A print off the old wood-block
Ah yes, art world jargon. To the uninitiated, it really can be quite confuddling. Like golf. What little birdies and great eagles have to do with hitting a few balls some of us will never know. But finding out about original prints, editions and reproductions? Now that we can do! Not only are original prints affordable, they are some of the best pieces money can buy. So you just sit back and put your feet up while we demystify the enigmas surrounding printmaking.
An original print is an artwork that has been created and hand printed by the artist from a plate, block, stone, or stencil, which has also been handmade to produce the desired image. Producing an original print can take numerous forms: there is the screenprint, as popularised by Pop Art progenitor Andy Warhol; woodblocks, like those of Albrecht Dürer; William Blake’s relief etchings; stone lithography; engraving; monoprinting; and collagraphs. Just as a painter can choose between oil paint and watercolour, the artist-printmaker chooses the medium which best offers the desired effects and working method. Once an artist has created a new work using one or more of these printmaking medias, then you have an original print.
An artist will usually create a number of identical prints as part of an edition. The individual prints are themselves known as impressions and they will all have been signed by the artist and numbered to indicate the number of prints in the edition. So an edition of seventy prints will be marked 1/70, 2/70 and so on. Some editions can be as small as 6, but you will rarely find editions with over 150 prints. What you mind find, however, is a print marked A/P instead of with a number. No need for alarm, A/P simply means ‘Artist’s Proof,’ which are the first few prints to be made. Traditionally these were used as a benchmark for the artist to maintain the consistency of ink application (and therefore the appearance of the print) across the whole edition, and nowadays they are something of a collector’s item.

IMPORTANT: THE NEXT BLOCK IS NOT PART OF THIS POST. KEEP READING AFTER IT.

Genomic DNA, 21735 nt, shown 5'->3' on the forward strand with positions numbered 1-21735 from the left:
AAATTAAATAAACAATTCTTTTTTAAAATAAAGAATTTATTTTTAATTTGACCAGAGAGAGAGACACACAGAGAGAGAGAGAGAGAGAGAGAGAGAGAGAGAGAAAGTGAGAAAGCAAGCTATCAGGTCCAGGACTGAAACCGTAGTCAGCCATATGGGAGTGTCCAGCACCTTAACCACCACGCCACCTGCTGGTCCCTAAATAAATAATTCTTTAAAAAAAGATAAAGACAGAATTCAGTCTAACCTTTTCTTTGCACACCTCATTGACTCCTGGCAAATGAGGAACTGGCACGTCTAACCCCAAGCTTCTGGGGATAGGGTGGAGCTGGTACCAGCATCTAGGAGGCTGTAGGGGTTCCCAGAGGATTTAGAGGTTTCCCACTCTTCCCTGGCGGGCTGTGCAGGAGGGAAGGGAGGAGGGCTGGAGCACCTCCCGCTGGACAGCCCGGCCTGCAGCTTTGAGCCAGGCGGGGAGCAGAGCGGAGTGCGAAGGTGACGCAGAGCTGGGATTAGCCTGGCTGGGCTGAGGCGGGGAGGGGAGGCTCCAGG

As each original print is printed by hand, meticulous care and skill are required to create a consistent edition, as well as a great deal of time. Always worth remembering when reflecting on price; it is not just a pretty picture you are paying for, but also for an artist’s time, dedication and craftsmanship.
With the evolution of digital media as an art form, and the ever-rising appreciation for flashy photography, you are more than likely to come across a digital print. Any art designed by an artist using a computer, or indeed a camera, classifies as digital art, and is still considered original art.
Reproduction on the other hand, is a copy of an already existing work. Usually an original work has been photographed, or scanned and then mechanically printed en-masse, creating what is in essence a poster, and not an original piece of art. Confusion as to authenticity can arise when reproductions have been numbered and signed by the artist.
Don’t fret however, you will never come across a reproduction at an Affordable Art Fair as we are only interested in promoting original art!
What is an original print?
- An artwork created and hand printed by the artist.
- An arwork signed and numbered by the artist.
- An original print can take many forms, from screenprints to woodblocks, and etchings to photography.